January 22, 2023
Third Sunday After Epiphany
Psalm 27:1, 4-9
1 Corinthians 1:10-18
Dear fellow ministers of the gospel of Jesus Christ,
grace and peace to you from the one who makes us one. Amen
Our Gospel and New Testament readings for today
take us on a little time travel journey
from the beginning of Jesus’ ministry
where he calls his disciples,
to a community that gathers in his name
about a generation after his death.
And the contrast between the two communities is rather remarkable.
In Matthew, Jesus gather his first disciples,
fishermen, right out of their boats,
and to the fishermen he adds tax collectors
and people at loose ends on the road,
influential people like Joseph of Arimathea and Nicodemus,
and the nobodies of society
like the man found living among the tombs
because he was possessed by a legion of demons.
Jesus’ disciples include
people whose focus is service like Martha
and people who sit and listen like Mary,
people who are quick to speak and act
and people who want to take the time and see for themselves
and foreigners like the Samaritan woman at the well
The centurion who believed Jesus could heal his servant from a distance.
All wildly different people,
united by Christ,
And his mission to share the good news of the kingdom
And then we hear Paul’s letter to the community in Corinth
His reason for writing to the community,
Is that it has been reported to him
that the community is divided,
people are choosing patrons to follow
along the lines of who baptized them
and are claiming they belong to Paul
or Apollos or Cephas.
And if that’s not bad enough
Later in the letter it is revealed
that they are divided in other ways
They disagree on the practice of marriage
They are getting into disputes
and instead of settling them themselves
they are suing one another,
And worst of all they are abusing the Lord’s Supper,
combining it with a community meal
but instead of everyone sharing everything
people bring their own food so that those who are wealthy have great feasts
and those who are poor go hungry.
So very different from the meals where Jesus fed people
And all ate until they were full and there were even leftovers
Paul is very upset at what he hears
coming from this community for which he cares deeply,
he writes to scold and correct
the individual ways they have gone astray
but these things point to a larger problem
they have lost focus on the main reason they are gathered together
the life changing, lifesaving message
of the cross, the death and resurrection of Christ,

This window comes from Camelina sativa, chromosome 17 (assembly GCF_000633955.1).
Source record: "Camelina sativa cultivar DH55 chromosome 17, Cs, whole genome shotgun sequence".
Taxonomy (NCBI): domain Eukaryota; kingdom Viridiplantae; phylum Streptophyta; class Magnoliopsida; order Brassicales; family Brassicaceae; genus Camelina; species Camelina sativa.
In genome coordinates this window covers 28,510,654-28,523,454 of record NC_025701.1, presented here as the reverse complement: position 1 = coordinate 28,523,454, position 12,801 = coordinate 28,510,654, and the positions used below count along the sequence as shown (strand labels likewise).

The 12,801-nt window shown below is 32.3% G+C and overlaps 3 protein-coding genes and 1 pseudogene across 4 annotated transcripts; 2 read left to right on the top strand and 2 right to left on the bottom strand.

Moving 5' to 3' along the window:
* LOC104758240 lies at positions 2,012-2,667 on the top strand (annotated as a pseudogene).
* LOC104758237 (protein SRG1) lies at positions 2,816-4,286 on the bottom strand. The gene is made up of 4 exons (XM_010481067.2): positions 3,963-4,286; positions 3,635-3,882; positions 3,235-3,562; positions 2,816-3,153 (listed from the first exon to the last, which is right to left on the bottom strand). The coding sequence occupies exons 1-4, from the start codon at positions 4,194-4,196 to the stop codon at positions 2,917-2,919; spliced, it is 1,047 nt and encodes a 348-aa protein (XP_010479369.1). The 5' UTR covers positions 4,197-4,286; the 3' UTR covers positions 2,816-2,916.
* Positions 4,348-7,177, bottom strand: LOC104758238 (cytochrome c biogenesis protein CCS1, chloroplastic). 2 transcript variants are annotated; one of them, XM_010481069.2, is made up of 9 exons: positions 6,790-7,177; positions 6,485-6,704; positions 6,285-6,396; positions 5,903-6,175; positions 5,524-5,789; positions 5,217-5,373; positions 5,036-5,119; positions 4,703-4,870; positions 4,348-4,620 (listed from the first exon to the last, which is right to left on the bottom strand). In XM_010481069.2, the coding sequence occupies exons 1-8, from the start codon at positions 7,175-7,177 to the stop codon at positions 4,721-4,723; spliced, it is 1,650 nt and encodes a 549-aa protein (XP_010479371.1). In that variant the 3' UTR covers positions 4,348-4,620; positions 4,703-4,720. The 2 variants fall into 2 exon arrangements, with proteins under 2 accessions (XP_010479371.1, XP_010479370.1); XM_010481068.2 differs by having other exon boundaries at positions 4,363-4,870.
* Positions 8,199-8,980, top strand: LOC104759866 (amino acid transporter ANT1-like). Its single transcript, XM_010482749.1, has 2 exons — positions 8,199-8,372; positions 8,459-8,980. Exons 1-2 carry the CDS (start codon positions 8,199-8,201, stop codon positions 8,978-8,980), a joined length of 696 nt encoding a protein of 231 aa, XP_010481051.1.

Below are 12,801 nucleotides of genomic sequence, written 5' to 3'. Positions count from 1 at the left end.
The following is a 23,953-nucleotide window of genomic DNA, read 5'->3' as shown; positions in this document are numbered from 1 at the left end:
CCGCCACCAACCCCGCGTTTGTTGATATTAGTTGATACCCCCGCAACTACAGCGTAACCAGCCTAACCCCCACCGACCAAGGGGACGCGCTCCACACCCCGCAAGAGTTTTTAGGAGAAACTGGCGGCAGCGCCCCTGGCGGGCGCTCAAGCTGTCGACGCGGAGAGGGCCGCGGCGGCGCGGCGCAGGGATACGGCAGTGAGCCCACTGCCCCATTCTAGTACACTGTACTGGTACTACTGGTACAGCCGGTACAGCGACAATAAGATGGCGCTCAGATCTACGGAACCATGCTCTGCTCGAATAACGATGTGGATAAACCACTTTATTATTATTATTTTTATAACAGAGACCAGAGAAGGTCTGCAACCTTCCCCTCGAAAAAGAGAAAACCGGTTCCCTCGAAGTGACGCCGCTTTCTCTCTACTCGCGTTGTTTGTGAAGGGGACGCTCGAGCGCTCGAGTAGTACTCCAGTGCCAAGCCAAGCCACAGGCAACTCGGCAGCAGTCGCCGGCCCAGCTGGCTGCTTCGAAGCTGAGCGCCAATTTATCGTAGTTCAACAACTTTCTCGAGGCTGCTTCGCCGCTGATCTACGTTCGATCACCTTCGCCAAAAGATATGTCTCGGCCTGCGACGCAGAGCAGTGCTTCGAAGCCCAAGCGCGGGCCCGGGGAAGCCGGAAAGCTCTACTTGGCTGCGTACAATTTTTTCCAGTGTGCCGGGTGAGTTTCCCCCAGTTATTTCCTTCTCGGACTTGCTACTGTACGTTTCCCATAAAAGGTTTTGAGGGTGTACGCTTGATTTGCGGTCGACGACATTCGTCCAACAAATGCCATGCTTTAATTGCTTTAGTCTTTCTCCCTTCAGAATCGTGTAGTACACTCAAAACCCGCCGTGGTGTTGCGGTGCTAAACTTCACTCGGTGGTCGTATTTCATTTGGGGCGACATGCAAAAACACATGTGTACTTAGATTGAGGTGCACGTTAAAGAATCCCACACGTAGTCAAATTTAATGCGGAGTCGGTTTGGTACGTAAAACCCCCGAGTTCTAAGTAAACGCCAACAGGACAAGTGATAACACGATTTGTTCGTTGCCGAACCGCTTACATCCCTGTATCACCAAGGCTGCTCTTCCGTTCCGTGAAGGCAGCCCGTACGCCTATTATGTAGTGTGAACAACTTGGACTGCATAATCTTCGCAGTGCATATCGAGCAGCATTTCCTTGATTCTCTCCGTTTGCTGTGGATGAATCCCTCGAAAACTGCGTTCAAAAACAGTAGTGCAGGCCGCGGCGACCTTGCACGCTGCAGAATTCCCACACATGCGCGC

the message that is the power of God,
that unites all people
by telling the equalizing story
of our utter need for God’s grace
and the gift of that grace through the mercy of God in Christ.
And Paul realizes that to most people
The causal observer
Those who go by the logic of the world
That this message is utter foolishness
“But to us who are being saved, it is the power of God.”
To that end
Paul calls on the community,
to be in agreement,
to be united in the same mind and the same purpose.
That saving message of Christ.
For those of us
who have experienced severe division
in the public sphere,
or un-mendable division in our families,
or the hurtful division in community
like the Corinthians are going through,
this seems to be an impossible
and even naive request on the part of Paul.
There are some breaks in this world that cannot be fixed.
but Paul reminds us
that we are dealing with more than the world,
we are being saved by the power of God
and in that power unity is possible,
because it comes from the source of life.
Now, it is important to note
that when Paul says unity
he does not mean uniformity
later in the letter
he rejoices in the variety and necessity of gifts and skills
that are brought together as one in the body of Christ.
It is in unity of purpose,
That a community with such a variety of individuals
Is able to come together and stay together.
Of course this is something that we imperfect humans struggle with,
we get distracted and divided so easily
by things that are not the main point,
congregations argue over the color of the carpet,
the kind of music being played
and what instrument it is played on,
or who gets a key to the door.
On a broader scale we’re still playing out
some of the divisions that plagued the Corinthians,
there are some churches that say I belong to Luther
and some that say I belong to Rome
and others that say we follow the presbyters.
And between the churches there are arguments
about who can get married
and who can lead worship
and who can partake of the Lord’s supper.
And yet we are all Christians
Joined into one in Christ
It is utter foolishness
And it is what we are called to by God
Indeed it is only possible in God
God is under no illusions about us doing it on our own
Which is why we have Christ and the cross
Which is why God is continually reaching out to us
In water, word, bread and wine
Offering forgiveness, gathering us together again and again
Returning our focus to the main point
Sharing the life changing, lifesaving message of the cross,
the death and resurrection of Christ
and the experience of the power and grace of God
that brings new and abundant life,
It is foolishness
It is the power of God.
Thanks be to God. Amen
 New Interpreter’s Bible, “1 Corinthians.”